> feature you're referring to, so I will assume that this is the
        > one-element reply cache with transport map lookups.

        Gmane nagged me to remove excessive citation, and I guess it got too
        terse.

        > In that case the obvious solution is not to send 100% of all email
        > to the same destination domain. That will flush the one-element
        > cache frequently, and force fresh transport map lookups.
        >
        > What is the business use case to send 100% of all email to the same
        > destination domain?

        That's not what is happening. Let me explain a bit more:

        There's a dozen or so envelope-senders (distribution lists), each
        periodically sends to a lot of recipients (few thousand to a few dozen
        thousand). The recipients are distributed over what I think is a typical
        country-wide sample of domains, which inevitably means the few big
        webmail services get a large portion.

        In the basic case, sender_dependent_default_transport_maps assigns each
        sender to one outgoing IP address, to try and limit colateral damage if
        one of them screws up and gets blacklisted.

        I imagine this might sound like a spam sending service, but it's not :-)

        Now the problem is when we want to move a sender to a different IP
        address. Because receivers don't like a previously-idle IP to suddenly
        start sending lots of mail, we need to start with a trickle, to build
        reputation.

        Ideally the smtp daemon would be able to bind to a few addresses and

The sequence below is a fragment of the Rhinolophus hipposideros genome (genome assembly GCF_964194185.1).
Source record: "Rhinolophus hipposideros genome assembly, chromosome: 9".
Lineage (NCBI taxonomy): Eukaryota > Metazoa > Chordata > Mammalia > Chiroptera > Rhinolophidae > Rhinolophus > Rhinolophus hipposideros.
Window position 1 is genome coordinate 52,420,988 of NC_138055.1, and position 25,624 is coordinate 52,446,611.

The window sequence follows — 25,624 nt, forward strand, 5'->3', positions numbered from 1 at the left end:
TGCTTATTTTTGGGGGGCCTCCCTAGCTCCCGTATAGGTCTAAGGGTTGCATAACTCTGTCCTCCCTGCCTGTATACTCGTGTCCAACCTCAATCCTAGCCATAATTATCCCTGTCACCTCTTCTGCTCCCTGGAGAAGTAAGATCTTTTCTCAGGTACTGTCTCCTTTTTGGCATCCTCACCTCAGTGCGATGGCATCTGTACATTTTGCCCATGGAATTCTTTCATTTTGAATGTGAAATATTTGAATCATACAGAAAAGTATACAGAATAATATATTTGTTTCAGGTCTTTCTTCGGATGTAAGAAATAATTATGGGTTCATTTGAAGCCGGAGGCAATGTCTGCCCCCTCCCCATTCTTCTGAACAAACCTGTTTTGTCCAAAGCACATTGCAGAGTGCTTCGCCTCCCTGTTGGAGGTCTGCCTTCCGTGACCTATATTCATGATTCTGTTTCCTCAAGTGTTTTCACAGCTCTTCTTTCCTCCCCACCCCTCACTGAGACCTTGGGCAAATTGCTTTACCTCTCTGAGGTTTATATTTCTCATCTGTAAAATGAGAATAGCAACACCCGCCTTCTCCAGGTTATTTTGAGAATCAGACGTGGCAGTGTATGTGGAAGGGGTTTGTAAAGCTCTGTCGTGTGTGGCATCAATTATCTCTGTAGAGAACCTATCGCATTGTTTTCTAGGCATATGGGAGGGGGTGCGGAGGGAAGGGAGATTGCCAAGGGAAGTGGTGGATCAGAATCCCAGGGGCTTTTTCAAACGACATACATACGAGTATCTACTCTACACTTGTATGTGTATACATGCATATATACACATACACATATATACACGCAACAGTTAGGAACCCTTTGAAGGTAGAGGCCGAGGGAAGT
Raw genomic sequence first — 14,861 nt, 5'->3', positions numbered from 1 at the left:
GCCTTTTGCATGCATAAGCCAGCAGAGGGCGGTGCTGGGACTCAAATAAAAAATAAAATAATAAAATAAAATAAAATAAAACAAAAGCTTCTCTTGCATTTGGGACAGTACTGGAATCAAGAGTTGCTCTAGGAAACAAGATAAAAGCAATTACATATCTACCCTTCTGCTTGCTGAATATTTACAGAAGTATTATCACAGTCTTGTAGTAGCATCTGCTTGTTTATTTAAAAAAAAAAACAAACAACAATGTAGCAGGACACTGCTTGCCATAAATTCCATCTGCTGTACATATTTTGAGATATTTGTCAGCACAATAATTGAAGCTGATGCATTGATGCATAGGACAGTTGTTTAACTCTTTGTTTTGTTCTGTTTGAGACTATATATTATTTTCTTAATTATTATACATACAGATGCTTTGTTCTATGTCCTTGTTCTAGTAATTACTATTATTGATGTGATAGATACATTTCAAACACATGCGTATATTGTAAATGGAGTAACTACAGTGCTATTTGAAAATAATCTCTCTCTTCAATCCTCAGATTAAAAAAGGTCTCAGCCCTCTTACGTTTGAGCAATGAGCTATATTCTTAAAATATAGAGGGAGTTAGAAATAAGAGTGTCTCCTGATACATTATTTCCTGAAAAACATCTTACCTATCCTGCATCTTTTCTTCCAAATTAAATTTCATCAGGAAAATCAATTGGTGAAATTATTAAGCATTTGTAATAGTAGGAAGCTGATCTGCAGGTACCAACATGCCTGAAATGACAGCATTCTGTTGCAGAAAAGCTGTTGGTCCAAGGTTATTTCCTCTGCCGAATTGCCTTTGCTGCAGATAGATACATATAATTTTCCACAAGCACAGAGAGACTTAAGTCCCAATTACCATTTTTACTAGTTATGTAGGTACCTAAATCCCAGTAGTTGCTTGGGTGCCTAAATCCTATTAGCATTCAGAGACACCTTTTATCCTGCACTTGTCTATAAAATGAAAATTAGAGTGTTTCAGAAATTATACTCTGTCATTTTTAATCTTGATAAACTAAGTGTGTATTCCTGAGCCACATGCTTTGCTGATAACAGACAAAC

there would be an option to assign egress traffic split between them.
        However I did not find anything like that, so my next idea was to use a
        custom randomized "tcp" sender_dependent_default_transport_maps lookup
        table that would map "sender1" to, say, "out1" in 99% of cases and
        "out2" in the remaining 1%. However the builtin caching would defeat
        that.

        regards,
        --
        Marcin Owsiany <marcin@...> http://marcin.owsiany.pl/
        GnuPG: 2048R/02F946FC 35E9 1344 9F77 5F43 13DD 6423 DBF4 80C6 02F9 46FC

        "Every program in development at MIT expands until it can read mail."
        -- Unknown
      • Wietse Venema
        ... According to source code, the Postfix 2.5 and later resolver client will reuse the trivial-rewrite daemon result for up to 30 seconds when the request s
        Message 3 of 18 , Dec 31, 2012
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          Marcin Owsiany:
          > Ideally the smtp daemon would be able to bind to a few addresses and
          > there would be an option to assign egress traffic split between them.

          According to source code, the Postfix 2.5 and later resolver client
          will reuse the trivial-rewrite daemon result for up to 30 seconds
          when the request's (address class, sender address, recipient address)
          are the same as the previous request.

          According to the following comment, a similar strategy was adopted
          for address rewriting and transport map wild-card results.

          20070414

          Cleanup: expire cached results from addres rewriting, address
          resolution, and from transport map lookups. Results expire
          after 30 seconds; short enough that it doesn't freak out
          people who run the same test repeatedly, and long enough
          that it doesn't upset other people with continuous streams
          of "*" transport map lookups. Files: global/rewrite_clnt.c,
          global/resolve_clnt.c, trivial-rewrite/transport.c.

          Now the question is are 30 seconds too much or too little.

          Wietse
        • Marcin Owsiany
          ... Much too much in my case. The client app sends messages in batches, and in 30 seconds much more than 1% of a batch will get processed, especially given